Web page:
We think the pot's wider, shorter shape and more distributed flux ring helps make this stove easier to cook with. We would not try to cook anything more complicated than pasta or rehydrating some beans in the MiniMo, but this is easier to do than with other integrated canister stoves. If you want to cook gourmet meals for a group, try a liquid fuel stove. This new pot shape also allows for easier eating out of the pot. You no longer need to buy yourself an extra-long titanium spoon to eat your dinner directly out of the pot.

We miss one of our favorite features from the Flash, the color-changing boil indicator. This used to be a common feature on the Jetboil stoves, and we wish they would bring it back. Thankfully, the MiniMo has a long control valve wire, because we experienced it boiling over when we weren't paying attention - and were able to shut it off without getting boiling water on our hands. Jetboil has improved the handle and added sturdy plastic coated wire handles instead of the flimsy neoprene handle of the past.

Jetboil pot lids generally fit well over time instead of losing their shape like some other models. It fits securely and stays put when we're pouring, but we found that the lid actually gets in the way of a precise pour. We wish Jestboil would come out with a lid that enhanced pouring precision.

We like that we can fit an 8oz canister in the wider pot of the MiniMo. You can also fit a 4 oz canister along with the MiniMo's burner in its pot sideways. The MiniMo is slightly more stable than the taller integrated canister stoves. We think the shorter pot makes it less wobbly when attached to a canister. It also comes with a canister support stand for stability, but our testers rarely bring it in the field.

Early Jetboil stoves were notorious for having the piezoelectric igniters die after a short time. We made a point of using the piezo lighters on all of our stoves repeatedly, each has been tested well over 100 times, and they seem to be better than the older igniters. While this feature does add weight to our packs, so do lighters, and since the piezo is always attached to the stove it's more convenient than a lighter. None of our testers are leaving their lighter (or lighters) at home when traveling with the MiniMo, be we all appreciated the convenience and wished more stoves came equipped with piezoelectric lighters that worked.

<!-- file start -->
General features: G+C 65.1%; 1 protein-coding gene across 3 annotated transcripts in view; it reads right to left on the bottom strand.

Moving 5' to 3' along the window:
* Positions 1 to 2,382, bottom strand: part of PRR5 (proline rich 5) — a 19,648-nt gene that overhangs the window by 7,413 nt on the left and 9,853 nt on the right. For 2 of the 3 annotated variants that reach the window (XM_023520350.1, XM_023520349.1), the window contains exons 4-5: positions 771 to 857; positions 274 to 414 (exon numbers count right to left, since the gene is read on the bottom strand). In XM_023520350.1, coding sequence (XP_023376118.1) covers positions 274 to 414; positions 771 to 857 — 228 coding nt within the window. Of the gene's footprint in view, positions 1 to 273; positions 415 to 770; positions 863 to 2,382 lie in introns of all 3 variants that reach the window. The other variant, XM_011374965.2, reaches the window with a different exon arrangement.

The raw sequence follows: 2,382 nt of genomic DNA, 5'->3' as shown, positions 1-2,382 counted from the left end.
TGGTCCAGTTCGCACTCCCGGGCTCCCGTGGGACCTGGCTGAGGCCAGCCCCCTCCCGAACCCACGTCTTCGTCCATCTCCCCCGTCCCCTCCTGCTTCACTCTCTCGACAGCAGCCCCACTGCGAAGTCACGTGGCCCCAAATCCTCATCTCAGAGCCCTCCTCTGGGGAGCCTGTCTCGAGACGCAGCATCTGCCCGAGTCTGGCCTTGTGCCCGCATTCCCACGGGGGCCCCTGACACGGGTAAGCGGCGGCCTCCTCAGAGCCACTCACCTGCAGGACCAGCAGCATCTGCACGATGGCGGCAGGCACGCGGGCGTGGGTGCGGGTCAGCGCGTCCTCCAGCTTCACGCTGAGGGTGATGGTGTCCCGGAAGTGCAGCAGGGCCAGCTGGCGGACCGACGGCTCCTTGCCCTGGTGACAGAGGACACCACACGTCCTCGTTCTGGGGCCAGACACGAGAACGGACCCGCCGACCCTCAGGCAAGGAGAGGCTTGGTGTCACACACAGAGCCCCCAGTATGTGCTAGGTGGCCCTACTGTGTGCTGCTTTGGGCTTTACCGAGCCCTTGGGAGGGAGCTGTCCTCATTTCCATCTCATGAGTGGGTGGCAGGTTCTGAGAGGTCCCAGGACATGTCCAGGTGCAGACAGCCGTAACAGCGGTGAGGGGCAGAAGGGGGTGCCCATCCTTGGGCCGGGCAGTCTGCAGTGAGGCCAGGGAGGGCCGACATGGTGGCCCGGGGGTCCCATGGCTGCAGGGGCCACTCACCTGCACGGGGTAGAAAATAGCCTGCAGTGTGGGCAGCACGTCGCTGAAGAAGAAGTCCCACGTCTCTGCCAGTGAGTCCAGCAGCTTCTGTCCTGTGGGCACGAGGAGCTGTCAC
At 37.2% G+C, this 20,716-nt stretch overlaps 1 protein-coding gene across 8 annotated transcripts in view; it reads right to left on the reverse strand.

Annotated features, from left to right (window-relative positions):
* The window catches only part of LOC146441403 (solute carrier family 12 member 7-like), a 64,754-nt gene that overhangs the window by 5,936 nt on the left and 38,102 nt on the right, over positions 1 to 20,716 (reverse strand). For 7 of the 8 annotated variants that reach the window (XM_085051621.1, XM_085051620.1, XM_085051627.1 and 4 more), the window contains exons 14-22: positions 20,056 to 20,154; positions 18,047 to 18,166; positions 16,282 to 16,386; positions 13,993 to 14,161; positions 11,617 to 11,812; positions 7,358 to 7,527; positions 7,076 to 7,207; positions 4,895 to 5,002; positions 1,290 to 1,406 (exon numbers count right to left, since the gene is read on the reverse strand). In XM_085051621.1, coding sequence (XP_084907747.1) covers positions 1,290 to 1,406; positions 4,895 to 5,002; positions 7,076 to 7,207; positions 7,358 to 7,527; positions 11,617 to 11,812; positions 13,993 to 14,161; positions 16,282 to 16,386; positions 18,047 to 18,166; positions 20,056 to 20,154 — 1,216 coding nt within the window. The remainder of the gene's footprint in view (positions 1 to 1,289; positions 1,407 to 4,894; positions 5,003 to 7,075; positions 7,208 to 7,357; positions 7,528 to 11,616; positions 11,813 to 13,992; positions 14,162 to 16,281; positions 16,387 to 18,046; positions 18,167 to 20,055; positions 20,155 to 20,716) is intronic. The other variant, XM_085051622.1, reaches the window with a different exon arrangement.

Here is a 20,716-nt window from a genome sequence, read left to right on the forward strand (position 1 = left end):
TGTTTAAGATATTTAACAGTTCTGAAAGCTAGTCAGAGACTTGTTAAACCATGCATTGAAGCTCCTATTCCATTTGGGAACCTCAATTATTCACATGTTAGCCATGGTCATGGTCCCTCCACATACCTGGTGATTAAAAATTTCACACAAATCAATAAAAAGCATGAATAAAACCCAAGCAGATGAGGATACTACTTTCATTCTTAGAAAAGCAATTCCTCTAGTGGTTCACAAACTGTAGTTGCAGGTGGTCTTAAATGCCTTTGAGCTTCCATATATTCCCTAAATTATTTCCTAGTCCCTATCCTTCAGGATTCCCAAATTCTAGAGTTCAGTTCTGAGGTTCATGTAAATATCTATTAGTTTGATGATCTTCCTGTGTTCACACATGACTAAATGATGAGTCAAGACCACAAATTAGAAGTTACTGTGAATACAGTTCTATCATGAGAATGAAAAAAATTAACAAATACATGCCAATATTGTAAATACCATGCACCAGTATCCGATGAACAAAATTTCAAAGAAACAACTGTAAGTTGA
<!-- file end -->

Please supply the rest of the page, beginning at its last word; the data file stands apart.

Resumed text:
McKenzie Long enjoys a hot beverage through the MiniMo's convenient drink through lid.
McKenzie Long enjoys a hot beverage through the MiniMo's convenient drink through lid.

Boil Time

We tested the MiniMo in our laboratory (ahem - garage) and found that it boils water FAST. In the no-wind test, it boiled 1 liter of water in 4 minutes and 6 seconds, right behind the Reactor, Flash, and Deluxe. It was a minute faster than the Windburner, and faster than most of the small canister and all of the liquid fuel stoves in our test.

Of course, our 2 - 4 mph wind test changed things up a bit, but less than we expected. All stoves, including the integrated canister stoves, suffered slower boil times in the wind. The MiniMo, Windburner, and Reactor all saw their boil times increase by 10 - 20%.


We think the MiniMo is a good value. It has more to offer than some of the less expensive integrated canister models and performs better overall than some of the more expensive ones.


Jetboil has made cooking simple meals easier with the MiniMo, as well as created an easier vessel to eat out of with more reliable handles. The burner is respectably fuel-efficient. The reliable piezo igniter and reassuring pot-to-burner mating make the stove easy to use. These reasons, combined with the overall low weight of the system win this stove our Top Pick For Integrated Canister Stoves.

We were impressed with how quickly the MiniMo boils water  even at elevation. Here it performs the all-important task of making some morning VIA.
We were impressed with how quickly the MiniMo boils water, even at elevation. Here it performs the all-important task of making some morning VIA.

Jessica Haist & Ian McEleney